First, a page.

LETTER TO THE EDITOR: Insurers can fight COVID fraud spike with AI

We know that 2020 saw the pandemic accelerate widespread adoption of digital channels by businesses and individuals alike. But there is a dark side to our societies’ greater and deeper digital dependency; a parallel rise in fraud and online crime. Cyber security experts have reported on a ‘gold rush’ of COVID-19-themed cyber attacks globally, and insurers are encountering a similar rise in assumed fraud rates.

A study from insurance fraud specialists, FRISS shows that industry professionals report an increase in claims containing fraud from 10% to an average of 18% of all claims. The sharpest rise in 2020 was fraud related to staged incidents, vehicle theft, procedure billing and phantom services. The new economic and social norms are ideal props for business frauds based on home working or how people might be using their personal vehicles for business purposes, like a restaurant that has pivoted to takeaways.

As the economy unlocks, we must expect a surge in business insurance fraud fuelled by the way in which the pandemic caused such economic damage – as was the experience during other periods of economic upheaval. High up on the list must be how some may make fraudulent claims about lost or damaged stock and equipment or by fabricating their pre-lockdown financial circumstances.

In their hunting fraudulent behaviour, insurers must tread carefully, especially after the fallout from the mishandling of business interruption claims. Fraud investigations can risk delays in claims processing and upset honest customers.

Indeed, a dominant characteristic, evident in the increased use by organisations and individuals of digital channels, is their intense impatience with slow response on a quote or claim approval.

Speed and efficiency have long been highly rated by customers and ahead of human interaction, personalisation and use of up-to-date technology. So even the slightest pause in the process risks causing tension and a breakdown in trust.

Despite this, too many insurers are still relying on their staff to spot suspicious behaviours and manual interventions to track and investigate fraudulent activity. Indeed, despite one in two insurers believing the use of automated fraud detection tools will improve their fraud-fighting, more than 64% currently use the experience of staff to detect fraud. And, of course, COVID-19 restrictions have affected fraud inspections too, due to the impact of remote working on insurance employees and related professionals.

Prioritising technologies that be both nimble on service and forensic on fraud eradication must be part of the answer. And that means more insurers adopting AI, machine learning, and behavioural analytics to sense and judge fraud risk while simultaneously reducing friction for trusted, but increasingly fickle, customers.

Yet it is not about simply throwing more tools at the problem in an attempt to fix it. What is essential is how AI and machine learning become integral to straight through claims processing for honest claims, by automating fraud scoring in real time, and supporting the detection and investigation of fraudulent claims.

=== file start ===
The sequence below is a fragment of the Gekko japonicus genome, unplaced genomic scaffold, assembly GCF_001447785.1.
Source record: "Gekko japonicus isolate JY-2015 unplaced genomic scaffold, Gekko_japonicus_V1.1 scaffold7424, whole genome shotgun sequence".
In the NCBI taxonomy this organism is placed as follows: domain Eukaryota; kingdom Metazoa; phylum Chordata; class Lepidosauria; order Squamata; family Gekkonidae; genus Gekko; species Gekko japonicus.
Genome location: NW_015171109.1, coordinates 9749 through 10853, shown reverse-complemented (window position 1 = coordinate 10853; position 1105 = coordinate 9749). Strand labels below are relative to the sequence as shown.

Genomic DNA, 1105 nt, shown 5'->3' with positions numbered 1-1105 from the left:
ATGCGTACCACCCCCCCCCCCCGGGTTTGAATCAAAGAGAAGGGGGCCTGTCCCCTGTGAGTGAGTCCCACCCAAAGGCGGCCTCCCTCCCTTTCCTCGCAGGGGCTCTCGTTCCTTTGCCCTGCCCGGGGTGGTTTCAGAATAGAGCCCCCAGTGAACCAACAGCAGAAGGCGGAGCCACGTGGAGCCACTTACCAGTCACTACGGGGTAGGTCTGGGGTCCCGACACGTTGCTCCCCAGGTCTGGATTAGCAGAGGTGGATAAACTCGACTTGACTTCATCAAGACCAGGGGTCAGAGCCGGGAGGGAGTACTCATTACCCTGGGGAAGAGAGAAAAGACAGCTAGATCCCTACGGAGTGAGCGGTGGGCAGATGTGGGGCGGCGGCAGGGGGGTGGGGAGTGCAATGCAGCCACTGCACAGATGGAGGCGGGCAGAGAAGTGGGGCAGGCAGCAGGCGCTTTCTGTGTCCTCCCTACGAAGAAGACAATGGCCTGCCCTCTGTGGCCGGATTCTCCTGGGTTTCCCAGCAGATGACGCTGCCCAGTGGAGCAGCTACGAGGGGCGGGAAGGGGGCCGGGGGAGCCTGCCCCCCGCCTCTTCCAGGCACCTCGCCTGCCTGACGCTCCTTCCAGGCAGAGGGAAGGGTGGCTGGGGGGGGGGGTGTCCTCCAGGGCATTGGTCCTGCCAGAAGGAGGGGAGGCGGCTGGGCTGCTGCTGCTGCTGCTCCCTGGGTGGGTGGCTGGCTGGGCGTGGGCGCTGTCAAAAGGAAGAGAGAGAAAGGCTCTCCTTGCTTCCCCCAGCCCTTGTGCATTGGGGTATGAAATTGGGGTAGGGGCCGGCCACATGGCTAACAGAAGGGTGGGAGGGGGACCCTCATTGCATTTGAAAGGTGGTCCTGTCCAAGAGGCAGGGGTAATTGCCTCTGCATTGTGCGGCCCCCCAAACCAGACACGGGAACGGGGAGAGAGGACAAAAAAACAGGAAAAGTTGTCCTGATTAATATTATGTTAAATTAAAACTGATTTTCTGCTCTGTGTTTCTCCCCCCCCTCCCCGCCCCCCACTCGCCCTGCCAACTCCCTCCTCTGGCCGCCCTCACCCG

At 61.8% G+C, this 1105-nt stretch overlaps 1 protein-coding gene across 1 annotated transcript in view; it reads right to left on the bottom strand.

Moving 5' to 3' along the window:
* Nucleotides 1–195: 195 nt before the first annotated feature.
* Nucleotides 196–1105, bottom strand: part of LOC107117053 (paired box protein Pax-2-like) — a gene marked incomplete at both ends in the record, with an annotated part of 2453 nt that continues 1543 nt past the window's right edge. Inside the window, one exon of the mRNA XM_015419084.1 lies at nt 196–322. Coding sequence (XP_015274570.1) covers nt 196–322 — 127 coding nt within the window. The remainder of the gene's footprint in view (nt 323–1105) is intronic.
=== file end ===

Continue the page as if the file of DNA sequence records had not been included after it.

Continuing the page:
Talking to fraud experts, it is clear that AI is a powerful tool but you need to understand how it benefits the fraud detection process specifically. AI is very effective at detecting known fraud types and some unsupervised use cases directly. When there is not enough proven fraud data, AI can be automatically set to retrain not just from daily feedback, but also from other data sources like business rules, third party data and network analytics. This enables the AI to develop new models to detect frauds. Essentially what you want to create is a closed loop for fraud data analytics applied at all points in the insurance process.

When properly designed and managed, integrated solutions are claimed by some vendors to have hit rates of 75% or higher (Source: Shift) when processing claims because of their rich, accurate, real-time fraud scoring. This smart use of smart technologies will be central to disrupting fraud while delivering fast, friendly customer experiences at every digital touchpoint.

How insurers get to this endpoint does need to start with how an organisation formalises its AI resources, perhaps setting up an AI centre of excellence, to drive change. It is really essential for insurers to understand the value of AI to their businesses. When there is pressure to move fast on this issue, insurers should be able to access technology partners who can help inject AI into key processes. It also helps if the insurer has modernised their core technology around cloud and cloud-native technologies to give the computing capacity and scalability for AI and machine learning to digest and analyse their data.

Using AI and machine learning should be a part of the everyday processes involved in serving customers – built in, and not an annex of an insurer’s technology architecture.

One year on, and as we start to emerge from the pandemic, most businesses, regardless of size, are more digitally dependent, technology-driven organisations than before. To understand them and their risks overall, insurers must understand an array of much more varied and complex data sets and take a more advanced data-driven underwriting and claims management techniques.

Predictive analytics and especially AI can crunch and interpret a new ocean of risk indicators like demographics, crime rates and sentiment, and generate much more meaningful risk profiles to price policies and accept or question claims.

AI is no silver bullet or cure to all insurers’ ills, but when properly applied and integrated with other systems improvements, it should enable insurers to push back and control fraud growth.

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